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Autore Topic: Here we come, Italy!  (Letto 11065 volte)
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ckurz7000
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« il: 23 Aprile 2013, 16:25:14 »

This is my first post on this forum and I hope there will be many more to follow.

I have been thinking about nothing much else except flying in the past couple of weeks as I am busy preparing our next trip. "We" that is Robert and me, Chris. We are both from Austria and we both are enthusiastic gyrocopter pilots. In 2009 we flew across the US from Boston to San Diego in an open ultralight gyro. You can read about it here. Last year we visited the Provence. A part of the story along with this trip is here.

This year we have two brand new gyrocopter called ArrowCopter, which look and fly like Lamborghinis of the air. Click hereto find out more about the ArrowCopter.

So this year we plan to take our two "Laborghinis" and visit Italy. We plan to enter Italy via Slovenia and land first at the Lido (LIPV). From there we fly south along the Adriatic coast to Torraccia, which is just south of Rimini. Next, we turn inland towards Perugia and follow the Appennin mountains.

Ultimately we want to make it as far south as Corte, south of Brindisi. One goal of ours is to fly once around the Etna vulcano. After that, we plan to turn north and follow the western coast. Spending a night on Elba would be nice, too, although I know that gasoline is very expensive there.

So that's the big picture. I would really like to get some local knowledge and hints where to stop. Between Perugia and Corte I still need good places to stop over. Ideally places that can offer gas (Mogas is fine, Avgas is OK, too) and have something nice to offer (food, hospitality, scenery, wine, friendly people, other pilots, etc...)

The ArrowCopter is equipped with ELT, transponder, radio, GPS, etc. and Robert and I both have PPL licenses as well as ULM licenses. We were hoping to fly as "avanzato" and be able to use some of the bigger airports and airspaces also, if necessary. The ArrowCopter itself doesn't yet have an "avanzato" registration in Italy. Is this going to be a problem? What do you think?

I will be preparing a daily flight log with photos for another forum in English and can post it here as well, if there is interest. Also, I will be carrying a SPOT device, which will give a live GPS track of our trip which you can follow along on a public web site. I'll post the URL when I have it.

Hoping to meet a lot of new friends and looking forward to visiting Italy by gyro,

-- Chris.
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paperavolante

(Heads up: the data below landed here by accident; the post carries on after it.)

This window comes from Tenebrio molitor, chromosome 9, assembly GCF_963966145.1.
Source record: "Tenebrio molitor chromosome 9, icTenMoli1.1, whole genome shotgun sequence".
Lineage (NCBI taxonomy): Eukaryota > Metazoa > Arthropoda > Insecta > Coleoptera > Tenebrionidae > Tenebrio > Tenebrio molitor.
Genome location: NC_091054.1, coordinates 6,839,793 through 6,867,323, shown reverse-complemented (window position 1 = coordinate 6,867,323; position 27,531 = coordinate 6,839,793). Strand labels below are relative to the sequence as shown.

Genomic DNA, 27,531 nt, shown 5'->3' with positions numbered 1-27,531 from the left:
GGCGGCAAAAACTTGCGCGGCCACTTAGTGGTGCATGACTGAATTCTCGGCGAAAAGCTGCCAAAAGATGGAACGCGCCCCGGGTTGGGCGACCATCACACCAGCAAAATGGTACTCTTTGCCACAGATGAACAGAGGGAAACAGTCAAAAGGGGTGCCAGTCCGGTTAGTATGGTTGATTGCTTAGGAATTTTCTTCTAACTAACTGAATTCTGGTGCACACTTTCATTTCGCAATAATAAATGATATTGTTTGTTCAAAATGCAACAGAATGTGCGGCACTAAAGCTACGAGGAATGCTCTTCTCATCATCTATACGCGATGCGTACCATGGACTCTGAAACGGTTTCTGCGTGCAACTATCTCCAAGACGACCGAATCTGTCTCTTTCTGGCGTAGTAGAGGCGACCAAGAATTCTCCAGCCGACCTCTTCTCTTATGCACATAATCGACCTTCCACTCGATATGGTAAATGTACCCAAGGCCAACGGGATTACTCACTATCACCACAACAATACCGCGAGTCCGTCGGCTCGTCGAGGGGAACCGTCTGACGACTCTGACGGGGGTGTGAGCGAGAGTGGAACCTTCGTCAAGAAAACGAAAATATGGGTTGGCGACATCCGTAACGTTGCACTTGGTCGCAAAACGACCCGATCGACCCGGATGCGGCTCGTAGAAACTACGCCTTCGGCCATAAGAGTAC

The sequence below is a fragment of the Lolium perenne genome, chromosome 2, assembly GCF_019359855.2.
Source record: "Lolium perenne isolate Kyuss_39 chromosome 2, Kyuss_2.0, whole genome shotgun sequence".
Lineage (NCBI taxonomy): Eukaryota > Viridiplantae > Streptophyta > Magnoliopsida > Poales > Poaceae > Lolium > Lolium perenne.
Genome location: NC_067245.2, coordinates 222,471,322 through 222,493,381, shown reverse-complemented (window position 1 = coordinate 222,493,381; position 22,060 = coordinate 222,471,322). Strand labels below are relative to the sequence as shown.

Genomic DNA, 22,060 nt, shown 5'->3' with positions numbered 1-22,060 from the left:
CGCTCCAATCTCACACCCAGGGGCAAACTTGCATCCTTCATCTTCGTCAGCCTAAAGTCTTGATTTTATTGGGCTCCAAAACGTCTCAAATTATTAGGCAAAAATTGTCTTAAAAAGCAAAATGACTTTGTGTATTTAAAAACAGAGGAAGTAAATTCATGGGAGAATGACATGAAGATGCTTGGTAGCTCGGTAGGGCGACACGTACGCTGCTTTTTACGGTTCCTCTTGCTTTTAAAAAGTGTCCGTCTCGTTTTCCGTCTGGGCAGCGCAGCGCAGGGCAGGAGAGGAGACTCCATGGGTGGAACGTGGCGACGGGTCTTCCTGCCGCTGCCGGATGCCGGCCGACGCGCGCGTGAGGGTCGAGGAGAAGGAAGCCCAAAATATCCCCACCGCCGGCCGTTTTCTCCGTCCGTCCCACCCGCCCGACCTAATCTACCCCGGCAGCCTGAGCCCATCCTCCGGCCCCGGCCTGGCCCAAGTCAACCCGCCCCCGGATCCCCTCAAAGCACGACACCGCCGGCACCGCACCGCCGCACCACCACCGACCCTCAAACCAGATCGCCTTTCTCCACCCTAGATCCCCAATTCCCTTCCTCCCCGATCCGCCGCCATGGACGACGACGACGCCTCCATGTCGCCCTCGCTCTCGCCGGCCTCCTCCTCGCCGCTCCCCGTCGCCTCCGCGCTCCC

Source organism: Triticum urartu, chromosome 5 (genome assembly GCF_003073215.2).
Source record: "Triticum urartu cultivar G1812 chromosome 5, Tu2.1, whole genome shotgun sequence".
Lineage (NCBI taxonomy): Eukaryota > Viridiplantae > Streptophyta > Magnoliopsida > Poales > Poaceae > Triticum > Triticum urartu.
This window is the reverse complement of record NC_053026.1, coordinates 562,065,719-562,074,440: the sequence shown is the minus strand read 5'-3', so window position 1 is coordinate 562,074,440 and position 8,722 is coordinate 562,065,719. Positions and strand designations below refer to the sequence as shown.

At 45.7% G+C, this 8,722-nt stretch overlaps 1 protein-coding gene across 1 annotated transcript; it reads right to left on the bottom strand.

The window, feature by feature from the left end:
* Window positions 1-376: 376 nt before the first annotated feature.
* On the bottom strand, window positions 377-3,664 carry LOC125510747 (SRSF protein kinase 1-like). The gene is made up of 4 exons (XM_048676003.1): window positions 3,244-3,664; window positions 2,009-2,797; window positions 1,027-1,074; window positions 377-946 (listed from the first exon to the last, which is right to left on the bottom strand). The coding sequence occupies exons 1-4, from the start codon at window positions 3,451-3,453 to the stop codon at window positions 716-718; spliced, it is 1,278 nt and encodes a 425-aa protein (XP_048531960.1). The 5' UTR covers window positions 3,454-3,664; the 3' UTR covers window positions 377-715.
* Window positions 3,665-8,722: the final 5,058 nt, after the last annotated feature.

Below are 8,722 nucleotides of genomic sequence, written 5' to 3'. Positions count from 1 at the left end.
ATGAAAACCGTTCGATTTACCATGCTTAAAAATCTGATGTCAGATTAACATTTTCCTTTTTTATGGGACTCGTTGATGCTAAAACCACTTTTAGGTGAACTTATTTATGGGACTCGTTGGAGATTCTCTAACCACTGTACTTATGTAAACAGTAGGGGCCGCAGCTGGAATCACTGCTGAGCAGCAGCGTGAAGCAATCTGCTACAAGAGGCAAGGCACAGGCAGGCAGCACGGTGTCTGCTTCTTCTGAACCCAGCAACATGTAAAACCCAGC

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« Risposta #1 il: 23 Aprile 2013, 16:53:10 »

Hi Chris,
   nice to hear all that. About Slovenia I am pretty sure you kow there is need to get a permission number from SloveniaControl. You can do everything by eMail and usually it takes less then the prescribed two weeks. As you both holds a PPL you can easily have for the whole Slovenian airspace.

About flying in Italy and especially for LIPV, Venice Lido, I just send you in a minute a Private Message....

Looking forward to read here more about your adventures.

Roberto
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philt
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« Risposta #2 il: 23 Aprile 2013, 17:59:32 »

Dear Chris,

I am not sure but I guess you have read my website www.fliegen-in-italien.de and in particular the section about flying ultralights in Italy www.fliegen-in-italien.de/ul.html.

Unfortunately, for foreign microlight flyers, the italian legislation is a real mess. But in a nutshell, the relative DPR133 says that foreign registered microlights are, by default, considered to be non-avanzato. And: it is practically impossible for foreign registered ones to officially obtain the avazanto-status. Therefore, your only chance, if you want to fly to those airports only open to avanzato aircraft (and be certain not to run into any problems) is to contact them all in advance, explain what kind of aircraft, equipment and licenses you have and see if they grant you permission. Unfortunately, that's the situation. It's not enough to "hope" to be considered as an avanzato.

As a side note, the real joys of flying in Italy are really in using the campi di volo and aviosuperfici, anyway. Don't mess with the aeroporti too much. However, I do understand that you would like to land at Lido, which is indeed one of the most beautiful airports in Europe. Same for Elba.

If you have any more questions feel free to contact me.
« Ultima modifica: 23 Aprile 2013, 18:02:15 da philt » Loggato

Philipp Tiemann
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« Risposta #3 il: 23 Aprile 2013, 18:18:06 »

Good luck...you'll need it...Smiley

Venezia Lido will be very very happy to welcome you in italy with ur ultralight...for sure.
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Crono
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« Risposta #4 il: 23 Aprile 2013, 21:30:02 »

i dont fully agree as authorities and flight controllers tend to consider and treat all foreign aircrafts  as GA crafts, therefore navigation in airspaces should not be an issue.


but i would advise against using airports. they are generally expensive, bureaucratic, unfriendly, and often have no fuel.